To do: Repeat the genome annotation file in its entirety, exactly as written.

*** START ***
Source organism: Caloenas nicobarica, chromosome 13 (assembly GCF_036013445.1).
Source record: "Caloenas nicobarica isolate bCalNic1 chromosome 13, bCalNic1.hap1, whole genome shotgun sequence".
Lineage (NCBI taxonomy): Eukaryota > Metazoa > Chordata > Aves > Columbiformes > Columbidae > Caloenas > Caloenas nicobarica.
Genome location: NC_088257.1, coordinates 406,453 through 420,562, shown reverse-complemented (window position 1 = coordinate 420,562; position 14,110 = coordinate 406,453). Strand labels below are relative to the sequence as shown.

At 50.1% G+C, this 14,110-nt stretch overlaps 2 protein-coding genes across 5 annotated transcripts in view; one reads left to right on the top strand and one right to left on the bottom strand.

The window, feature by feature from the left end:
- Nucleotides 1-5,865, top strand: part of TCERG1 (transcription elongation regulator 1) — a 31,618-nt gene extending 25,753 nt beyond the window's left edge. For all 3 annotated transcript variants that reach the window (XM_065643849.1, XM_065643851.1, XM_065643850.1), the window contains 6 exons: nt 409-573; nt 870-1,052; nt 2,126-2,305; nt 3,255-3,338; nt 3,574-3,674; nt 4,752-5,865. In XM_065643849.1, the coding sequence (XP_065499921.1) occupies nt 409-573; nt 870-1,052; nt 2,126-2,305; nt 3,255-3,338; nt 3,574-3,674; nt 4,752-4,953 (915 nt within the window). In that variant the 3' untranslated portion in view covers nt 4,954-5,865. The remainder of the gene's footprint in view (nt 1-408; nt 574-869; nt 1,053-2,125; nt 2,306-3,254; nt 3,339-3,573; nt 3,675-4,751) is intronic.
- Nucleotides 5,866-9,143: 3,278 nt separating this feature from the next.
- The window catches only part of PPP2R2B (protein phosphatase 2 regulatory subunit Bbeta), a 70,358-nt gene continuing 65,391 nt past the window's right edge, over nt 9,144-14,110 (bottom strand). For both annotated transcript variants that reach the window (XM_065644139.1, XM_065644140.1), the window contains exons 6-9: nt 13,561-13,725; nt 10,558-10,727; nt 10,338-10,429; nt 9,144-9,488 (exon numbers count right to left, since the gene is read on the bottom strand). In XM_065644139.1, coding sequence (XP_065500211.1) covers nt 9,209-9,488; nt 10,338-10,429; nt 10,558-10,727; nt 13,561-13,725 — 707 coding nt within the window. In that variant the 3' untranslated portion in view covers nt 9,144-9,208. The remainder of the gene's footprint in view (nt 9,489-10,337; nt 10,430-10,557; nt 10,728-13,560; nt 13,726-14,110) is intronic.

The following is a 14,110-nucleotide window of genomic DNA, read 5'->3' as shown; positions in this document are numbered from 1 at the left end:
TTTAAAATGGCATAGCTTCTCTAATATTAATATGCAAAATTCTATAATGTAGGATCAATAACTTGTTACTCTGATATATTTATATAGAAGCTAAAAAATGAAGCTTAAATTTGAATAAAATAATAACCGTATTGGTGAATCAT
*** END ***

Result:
Source organism: Caloenas nicobarica, chromosome 13 (assembly GCF_036013445.1).
Source record: "Caloenas nicobarica isolate bCalNic1 chromosome 13, bCalNic1.hap1, whole genome shotgun sequence".
Lineage (NCBI taxonomy): Eukaryota > Metazoa > Chordata > Aves > Columbiformes > Columbidae > Caloenas > Caloenas nicobarica.
Genome location: NC_088257.1, coordinates 406,453 through 420,562, shown reverse-complemented (window position 1 = coordinate 420,562; position 14,110 = coordinate 406,453). Strand labels below are relative to the sequence as shown.

At 50.1% G+C, this 14,110-nt stretch overlaps 2 protein-coding genes across 5 annotated transcripts in view; one reads left to right on the top strand and one right to left on the bottom strand.

The window, feature by feature from the left end:
- Nucleotides 1-5,865, top strand: part of TCERG1 (transcription elongation regulator 1) — a 31,618-nt gene extending 25,753 nt beyond the window's left edge. For all 3 annotated transcript variants that reach the window (XM_065643849.1, XM_065643851.1, XM_065643850.1), the window contains 6 exons: nt 409-573; nt 870-1,052; nt 2,126-2,305; nt 3,255-3,338; nt 3,574-3,674; nt 4,752-5,865. In XM_065643849.1, the coding sequence (XP_065499921.1) occupies nt 409-573; nt 870-1,052; nt 2,126-2,305; nt 3,255-3,338; nt 3,574-3,674; nt 4,752-4,953 (915 nt within the window). In that variant the 3' untranslated portion in view covers nt 4,954-5,865. The remainder of the gene's footprint in view (nt 1-408; nt 574-869; nt 1,053-2,125; nt 2,306-3,254; nt 3,339-3,573; nt 3,675-4,751) is intronic.
- Nucleotides 5,866-9,143: 3,278 nt separating this feature from the next.
- The window catches only part of PPP2R2B (protein phosphatase 2 regulatory subunit Bbeta), a 70,358-nt gene continuing 65,391 nt past the window's right edge, over nt 9,144-14,110 (bottom strand). For both annotated transcript variants that reach the window (XM_065644139.1, XM_065644140.1), the window contains exons 6-9: nt 13,561-13,725; nt 10,558-10,727; nt 10,338-10,429; nt 9,144-9,488 (exon numbers count right to left, since the gene is read on the bottom strand). In XM_065644139.1, coding sequence (XP_065500211.1) covers nt 9,209-9,488; nt 10,338-10,429; nt 10,558-10,727; nt 13,561-13,725 — 707 coding nt within the window. In that variant the 3' untranslated portion in view covers nt 9,144-9,208. The remainder of the gene's footprint in view (nt 9,489-10,337; nt 10,430-10,557; nt 10,728-13,560; nt 13,726-14,110) is intronic.

The following is a 14,110-nucleotide window of genomic DNA, read 5'->3' as shown; positions in this document are numbered from 1 at the left end:
TTTAAAATGGCATAGCTTCTCTAATATTAATATGCAAAATTCTATAATGTAGGATCAATAACTTGTTACTCTGATATATTTATATAGAAGCTAAAAAATGAAGCTTAAATTTGAATAAAATAATAACCGTATTGGTGAATCAT